The way in which the church so often responds to marital crisis seems to have a deep and lasting effect on the individuals involved. When asked to describe what their relationship to the church has been like since their separation and divorce, many indicated that their view of the church had undergone radical change. They typically felt angry about the way people had treated them, cynical and skeptical about the church as an organization, and unsure that they could see themselves continuing to make a substantial contribution to an organization that had essentially shunned them. Some expressed the fact that this treatment felt like a “second injury” – first they had been rejected by their partner, now by their church family.
Of further concern is the way in which most described the impact that the church’s response has had on their children. Many found it difficult to express the magnitude of their grief over the way in which their children had become so bitter about and estranged from Christianity – an estrangement that has taken more than a decade for most of them to work through.
Interestingly enough, while individuals’ attitudes towards the church may have changed dramatically, so too had their relationship to God. Almost all those interviewed expressed that their relationship to God had become stronger, and that their ability to appreciate and embrace the grace of God had deepened. Some said that they felt more committed, loyal, and willing to trust God because they had discovered that He was always there for them, even though their church family wasn’t. Some had felt pushed towards a more interdenominational stance in their personal spiritual journey, while others clearly found it easier to worship with another congregation, either inside or outside the Adventist community. One of the points of great anguish for several of the people interviewed was that even a decade or more after their divorce and their subsequent remarriage, they had still not been offered a single church office in their local congregation. This had further contributed to their feelings of exclusion, low self-esteem and non-acceptance.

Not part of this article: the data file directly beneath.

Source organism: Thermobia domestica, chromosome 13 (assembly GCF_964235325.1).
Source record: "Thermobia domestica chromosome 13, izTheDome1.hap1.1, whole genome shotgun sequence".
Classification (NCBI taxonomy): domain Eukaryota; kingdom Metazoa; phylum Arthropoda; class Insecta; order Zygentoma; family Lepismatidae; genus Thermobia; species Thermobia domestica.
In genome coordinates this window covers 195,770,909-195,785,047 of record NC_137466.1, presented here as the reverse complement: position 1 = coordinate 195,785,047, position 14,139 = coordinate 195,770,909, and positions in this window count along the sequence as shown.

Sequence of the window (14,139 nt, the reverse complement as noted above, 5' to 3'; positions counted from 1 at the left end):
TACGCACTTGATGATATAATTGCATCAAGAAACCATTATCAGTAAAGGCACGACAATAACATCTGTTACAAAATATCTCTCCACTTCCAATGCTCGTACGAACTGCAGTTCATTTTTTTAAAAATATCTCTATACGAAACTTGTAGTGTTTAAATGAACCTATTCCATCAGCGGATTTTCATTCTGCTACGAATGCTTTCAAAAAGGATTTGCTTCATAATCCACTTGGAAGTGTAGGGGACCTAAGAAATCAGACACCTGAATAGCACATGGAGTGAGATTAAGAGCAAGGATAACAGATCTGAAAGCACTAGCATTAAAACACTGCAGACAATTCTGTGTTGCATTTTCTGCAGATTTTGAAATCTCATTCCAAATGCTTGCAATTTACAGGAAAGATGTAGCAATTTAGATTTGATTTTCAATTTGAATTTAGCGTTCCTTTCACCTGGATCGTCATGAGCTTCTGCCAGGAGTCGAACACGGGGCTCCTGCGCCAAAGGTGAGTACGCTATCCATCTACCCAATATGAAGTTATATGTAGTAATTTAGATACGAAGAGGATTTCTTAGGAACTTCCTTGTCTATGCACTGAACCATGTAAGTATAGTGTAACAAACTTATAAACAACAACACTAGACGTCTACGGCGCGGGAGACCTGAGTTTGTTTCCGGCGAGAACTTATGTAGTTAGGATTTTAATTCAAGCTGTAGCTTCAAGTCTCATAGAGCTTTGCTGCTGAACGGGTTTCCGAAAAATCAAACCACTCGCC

Reactions to Requests for Permission to Remarry
A variety of responses were received from individuals when asked the question, “What reaction did you get from the church when you requested permission to remarry and maintain your membership within the church”. Most were highly offended by the process to which they were subjected the church. Some were still clearly upset over the sense of intrusiveness and the invasion of their privacy by the church board or conference committee that sought to reopen all the issues surrounding the breakdown of the marriage, and their separation and divorce in order to come to a decision. This process was described as “humiliating”, “intimidating”, “impersonal”. Many felt that doubt and suspicion was once again cast upon them as an individual as the church sought to establish “guilt” and assign “blame”. Individuals said they felt “pressured and grilled” to come up with the evidence. One person said he was reluctant to embarrass his ex-wife and felt himself embarrassed and humiliated by the whole process. He felt that the whole situation was handled and resolved politically rather then personally. Others were angry over the fact that it took so long (in one case two years) for a “verdict” to be handed down. Still others were frustrated and incensed over the fact the path to resolution was “so foggy and unclear”.
It was acknowledged by quite a number of respondents that the conference administration seemed quite awkward and embarrassed over the whole process and that they were relieved when they could find clear evidence that a “guilty partner” provided the biblical grounds to approve remarriage.
by Bryan Craig
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When he prepared this paper for the General Conference Divorce and Remarriage Study Commission, Bryan Craig was the Director of Family Ministries for the South Pacific Division.